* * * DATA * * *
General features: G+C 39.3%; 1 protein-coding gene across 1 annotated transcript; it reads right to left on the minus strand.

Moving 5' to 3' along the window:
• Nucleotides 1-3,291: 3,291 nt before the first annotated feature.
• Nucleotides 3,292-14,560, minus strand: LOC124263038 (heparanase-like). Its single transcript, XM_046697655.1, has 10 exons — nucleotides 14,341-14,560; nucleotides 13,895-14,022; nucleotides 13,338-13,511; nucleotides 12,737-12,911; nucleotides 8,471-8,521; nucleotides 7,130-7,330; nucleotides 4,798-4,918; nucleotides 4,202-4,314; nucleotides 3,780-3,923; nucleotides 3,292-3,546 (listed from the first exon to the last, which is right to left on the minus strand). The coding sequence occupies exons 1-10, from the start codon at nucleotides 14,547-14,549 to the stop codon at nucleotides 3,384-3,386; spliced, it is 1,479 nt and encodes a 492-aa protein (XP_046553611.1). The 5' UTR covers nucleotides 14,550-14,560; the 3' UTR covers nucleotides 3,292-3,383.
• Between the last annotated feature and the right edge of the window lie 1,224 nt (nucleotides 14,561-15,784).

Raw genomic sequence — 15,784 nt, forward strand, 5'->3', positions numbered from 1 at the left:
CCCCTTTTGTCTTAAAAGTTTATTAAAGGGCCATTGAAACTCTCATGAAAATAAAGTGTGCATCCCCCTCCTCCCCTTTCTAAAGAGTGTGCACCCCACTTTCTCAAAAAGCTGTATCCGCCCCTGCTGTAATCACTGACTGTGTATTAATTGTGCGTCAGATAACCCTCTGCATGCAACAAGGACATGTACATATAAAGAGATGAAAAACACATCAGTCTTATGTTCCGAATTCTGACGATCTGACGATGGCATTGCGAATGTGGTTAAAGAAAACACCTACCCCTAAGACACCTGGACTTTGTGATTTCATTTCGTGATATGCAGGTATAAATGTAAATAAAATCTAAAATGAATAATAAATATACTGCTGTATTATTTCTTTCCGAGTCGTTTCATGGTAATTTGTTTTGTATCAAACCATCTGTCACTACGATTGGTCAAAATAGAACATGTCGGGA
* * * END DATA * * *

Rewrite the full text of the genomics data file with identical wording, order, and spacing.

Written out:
General features: G+C 39.3%; 1 protein-coding gene across 1 annotated transcript; it reads right to left on the minus strand.

Moving 5' to 3' along the window:
• Nucleotides 1-3,291: 3,291 nt before the first annotated feature.
• Nucleotides 3,292-14,560, minus strand: LOC124263038 (heparanase-like). Its single transcript, XM_046697655.1, has 10 exons — nucleotides 14,341-14,560; nucleotides 13,895-14,022; nucleotides 13,338-13,511; nucleotides 12,737-12,911; nucleotides 8,471-8,521; nucleotides 7,130-7,330; nucleotides 4,798-4,918; nucleotides 4,202-4,314; nucleotides 3,780-3,923; nucleotides 3,292-3,546 (listed from the first exon to the last, which is right to left on the minus strand). The coding sequence occupies exons 1-10, from the start codon at nucleotides 14,547-14,549 to the stop codon at nucleotides 3,384-3,386; spliced, it is 1,479 nt and encodes a 492-aa protein (XP_046553611.1). The 5' UTR covers nucleotides 14,550-14,560; the 3' UTR covers nucleotides 3,292-3,383.
• Between the last annotated feature and the right edge of the window lie 1,224 nt (nucleotides 14,561-15,784).

Raw genomic sequence — 15,784 nt, forward strand, 5'->3', positions numbered from 1 at the left:
CCCCTTTTGTCTTAAAAGTTTATTAAAGGGCCATTGAAACTCTCATGAAAATAAAGTGTGCATCCCCCTCCTCCCCTTTCTAAAGAGTGTGCACCCCACTTTCTCAAAAAGCTGTATCCGCCCCTGCTGTAATCACTGACTGTGTATTAATTGTGCGTCAGATAACCCTCTGCATGCAACAAGGACATGTACATATAAAGAGATGAAAAACACATCAGTCTTATGTTCCGAATTCTGACGATCTGACGATGGCATTGCGAATGTGGTTAAAGAAAACACCTACCCCTAAGACACCTGGACTTTGTGATTTCATTTCGTGATATGCAGGTATAAATGTAAATAAAATCTAAAATGAATAATAAATATACTGCTGTATTATTTCTTTCCGAGTCGTTTCATGGTAATTTGTTTTGTATCAAACCATCTGTCACTACGATTGGTCAAAATAGAACATGTCGGGA